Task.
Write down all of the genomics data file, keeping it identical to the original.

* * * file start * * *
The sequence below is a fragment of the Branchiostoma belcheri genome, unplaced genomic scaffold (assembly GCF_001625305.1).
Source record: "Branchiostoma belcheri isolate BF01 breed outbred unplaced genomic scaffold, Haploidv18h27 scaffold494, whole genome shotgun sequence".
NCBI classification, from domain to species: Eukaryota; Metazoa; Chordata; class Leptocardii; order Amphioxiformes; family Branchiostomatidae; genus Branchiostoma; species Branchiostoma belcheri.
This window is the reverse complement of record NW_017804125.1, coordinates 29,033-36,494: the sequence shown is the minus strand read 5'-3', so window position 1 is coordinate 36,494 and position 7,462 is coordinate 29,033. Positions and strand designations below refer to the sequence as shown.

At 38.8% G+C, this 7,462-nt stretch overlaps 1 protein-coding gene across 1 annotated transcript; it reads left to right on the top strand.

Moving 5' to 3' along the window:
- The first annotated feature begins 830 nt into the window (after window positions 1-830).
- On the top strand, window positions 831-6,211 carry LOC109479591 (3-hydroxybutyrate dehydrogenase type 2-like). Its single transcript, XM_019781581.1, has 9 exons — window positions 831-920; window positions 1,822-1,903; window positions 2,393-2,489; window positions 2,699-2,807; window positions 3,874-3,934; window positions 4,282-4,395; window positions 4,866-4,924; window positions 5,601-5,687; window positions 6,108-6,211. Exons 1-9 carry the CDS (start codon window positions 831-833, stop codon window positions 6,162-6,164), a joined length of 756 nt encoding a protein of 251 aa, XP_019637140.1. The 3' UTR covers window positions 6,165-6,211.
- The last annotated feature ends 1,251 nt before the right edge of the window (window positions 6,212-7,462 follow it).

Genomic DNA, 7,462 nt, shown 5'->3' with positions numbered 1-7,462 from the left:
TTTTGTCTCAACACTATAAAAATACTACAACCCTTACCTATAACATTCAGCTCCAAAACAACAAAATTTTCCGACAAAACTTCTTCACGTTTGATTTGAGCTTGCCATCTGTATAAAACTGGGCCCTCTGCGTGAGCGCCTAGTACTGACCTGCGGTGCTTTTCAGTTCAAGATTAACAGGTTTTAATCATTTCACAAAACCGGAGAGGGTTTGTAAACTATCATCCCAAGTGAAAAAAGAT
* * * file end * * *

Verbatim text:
The sequence below is a fragment of the Branchiostoma belcheri genome, unplaced genomic scaffold (assembly GCF_001625305.1).
Source record: "Branchiostoma belcheri isolate BF01 breed outbred unplaced genomic scaffold, Haploidv18h27 scaffold494, whole genome shotgun sequence".
NCBI classification, from domain to species: Eukaryota; Metazoa; Chordata; class Leptocardii; order Amphioxiformes; family Branchiostomatidae; genus Branchiostoma; species Branchiostoma belcheri.
This window is the reverse complement of record NW_017804125.1, coordinates 29,033-36,494: the sequence shown is the minus strand read 5'-3', so window position 1 is coordinate 36,494 and position 7,462 is coordinate 29,033. Positions and strand designations below refer to the sequence as shown.

At 38.8% G+C, this 7,462-nt stretch overlaps 1 protein-coding gene across 1 annotated transcript; it reads left to right on the top strand.

Moving 5' to 3' along the window:
- The first annotated feature begins 830 nt into the window (after window positions 1-830).
- On the top strand, window positions 831-6,211 carry LOC109479591 (3-hydroxybutyrate dehydrogenase type 2-like). Its single transcript, XM_019781581.1, has 9 exons — window positions 831-920; window positions 1,822-1,903; window positions 2,393-2,489; window positions 2,699-2,807; window positions 3,874-3,934; window positions 4,282-4,395; window positions 4,866-4,924; window positions 5,601-5,687; window positions 6,108-6,211. Exons 1-9 carry the CDS (start codon window positions 831-833, stop codon window positions 6,162-6,164), a joined length of 756 nt encoding a protein of 251 aa, XP_019637140.1. The 3' UTR covers window positions 6,165-6,211.
- The last annotated feature ends 1,251 nt before the right edge of the window (window positions 6,212-7,462 follow it).

Genomic DNA, 7,462 nt, shown 5'->3' with positions numbered 1-7,462 from the left:
TTTTGTCTCAACACTATAAAAATACTACAACCCTTACCTATAACATTCAGCTCCAAAACAACAAAATTTTCCGACAAAACTTCTTCACGTTTGATTTGAGCTTGCCATCTGTATAAAACTGGGCCCTCTGCGTGAGCGCCTAGTACTGACCTGCGGTGCTTTTCAGTTCAAGATTAACAGGTTTTAATCATTTCACAAAACCGGAGAGGGTTTGTAAACTATCATCCCAAGTGAAAAAAGAT